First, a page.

One Miss Utah Valley University contestant wants to make sure women are aware of opportunities available to them in non-traditional science fields and aims to help female students understand that they can succeed just as much, if not more than male students in those areas.
Rachel Kearl, a junior, is pursuing a triple major in chemistry, biology and biotechnology, and she also serves as the vice-president of the Science Association of Women. Her interest in the science started in early high school attending the Utah County Academy of Science (UCAS), where she graduated with her Associates in Science.
Kearl’s platform to encourage and support female students going into non-traditional scientific careers stems from her own love of science that was cultivated early when she got hooked on the ever changing nature of science - how she could continue building upon knowledge and how there was so much to explore.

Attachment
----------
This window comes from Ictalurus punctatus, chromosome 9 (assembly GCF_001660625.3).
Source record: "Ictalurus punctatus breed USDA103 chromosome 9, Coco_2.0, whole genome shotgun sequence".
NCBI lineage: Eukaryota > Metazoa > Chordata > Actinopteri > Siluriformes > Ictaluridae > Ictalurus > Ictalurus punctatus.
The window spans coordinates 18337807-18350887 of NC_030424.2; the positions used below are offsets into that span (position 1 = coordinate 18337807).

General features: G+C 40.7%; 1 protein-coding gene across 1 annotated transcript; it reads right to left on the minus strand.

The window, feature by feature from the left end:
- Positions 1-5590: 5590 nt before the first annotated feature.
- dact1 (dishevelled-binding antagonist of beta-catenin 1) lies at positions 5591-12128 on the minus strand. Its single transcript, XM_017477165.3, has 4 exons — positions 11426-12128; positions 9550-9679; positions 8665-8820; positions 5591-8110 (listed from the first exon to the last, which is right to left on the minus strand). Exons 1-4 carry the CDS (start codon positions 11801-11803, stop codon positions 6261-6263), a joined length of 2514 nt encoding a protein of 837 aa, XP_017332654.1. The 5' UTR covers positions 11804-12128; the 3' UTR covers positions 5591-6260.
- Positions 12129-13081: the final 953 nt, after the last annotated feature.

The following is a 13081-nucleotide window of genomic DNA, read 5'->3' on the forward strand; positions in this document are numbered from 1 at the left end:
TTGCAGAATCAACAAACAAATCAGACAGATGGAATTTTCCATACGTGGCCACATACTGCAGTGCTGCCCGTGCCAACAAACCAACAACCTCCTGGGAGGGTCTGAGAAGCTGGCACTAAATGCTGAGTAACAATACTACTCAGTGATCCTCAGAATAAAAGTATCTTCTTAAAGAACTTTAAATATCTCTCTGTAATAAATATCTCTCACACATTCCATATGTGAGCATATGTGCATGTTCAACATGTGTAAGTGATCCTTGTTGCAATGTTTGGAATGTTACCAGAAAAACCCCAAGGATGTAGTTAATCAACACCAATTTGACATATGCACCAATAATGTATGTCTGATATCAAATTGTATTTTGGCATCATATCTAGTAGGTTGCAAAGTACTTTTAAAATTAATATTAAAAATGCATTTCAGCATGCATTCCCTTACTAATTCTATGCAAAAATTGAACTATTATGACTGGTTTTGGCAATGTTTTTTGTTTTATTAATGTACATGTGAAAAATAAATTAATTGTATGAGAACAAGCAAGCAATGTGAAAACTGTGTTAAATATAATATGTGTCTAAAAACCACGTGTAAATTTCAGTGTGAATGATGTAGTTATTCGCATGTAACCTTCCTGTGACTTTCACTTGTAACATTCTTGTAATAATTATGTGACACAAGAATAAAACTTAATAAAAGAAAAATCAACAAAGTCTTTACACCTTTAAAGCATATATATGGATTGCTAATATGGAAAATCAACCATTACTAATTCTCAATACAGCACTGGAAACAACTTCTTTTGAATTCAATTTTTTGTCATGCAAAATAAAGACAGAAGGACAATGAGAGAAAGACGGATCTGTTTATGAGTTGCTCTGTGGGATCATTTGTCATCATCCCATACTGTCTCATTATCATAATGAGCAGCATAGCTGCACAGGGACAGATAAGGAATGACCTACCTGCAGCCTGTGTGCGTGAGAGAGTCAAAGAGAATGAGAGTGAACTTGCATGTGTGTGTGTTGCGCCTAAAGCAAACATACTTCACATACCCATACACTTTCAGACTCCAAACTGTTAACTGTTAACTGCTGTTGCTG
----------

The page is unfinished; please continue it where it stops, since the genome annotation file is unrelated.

“I wish that more girls would take advantage of the opportunities available to them, being here and having schools like UVU that can open the doors to these areas for them,” Kearl said. “I want them to be more willing and less afraid of these classes as well as understand how to get into these fields.”
She said she hopes girls get the message that they can do just as well, if not better, than the men in science, math, engineering and technology classes, and that they do have the power to graduate and make a large impact.
Kearl’s platform fits directly in-line with the Women in Technology initiative, a program supported by the Career and Technical Education Department.
Under the WIT initiative, coordinators serve as a support system for students training to enter careers in technology by providing positive role models, mentorships, career development, internships and networking opportunities.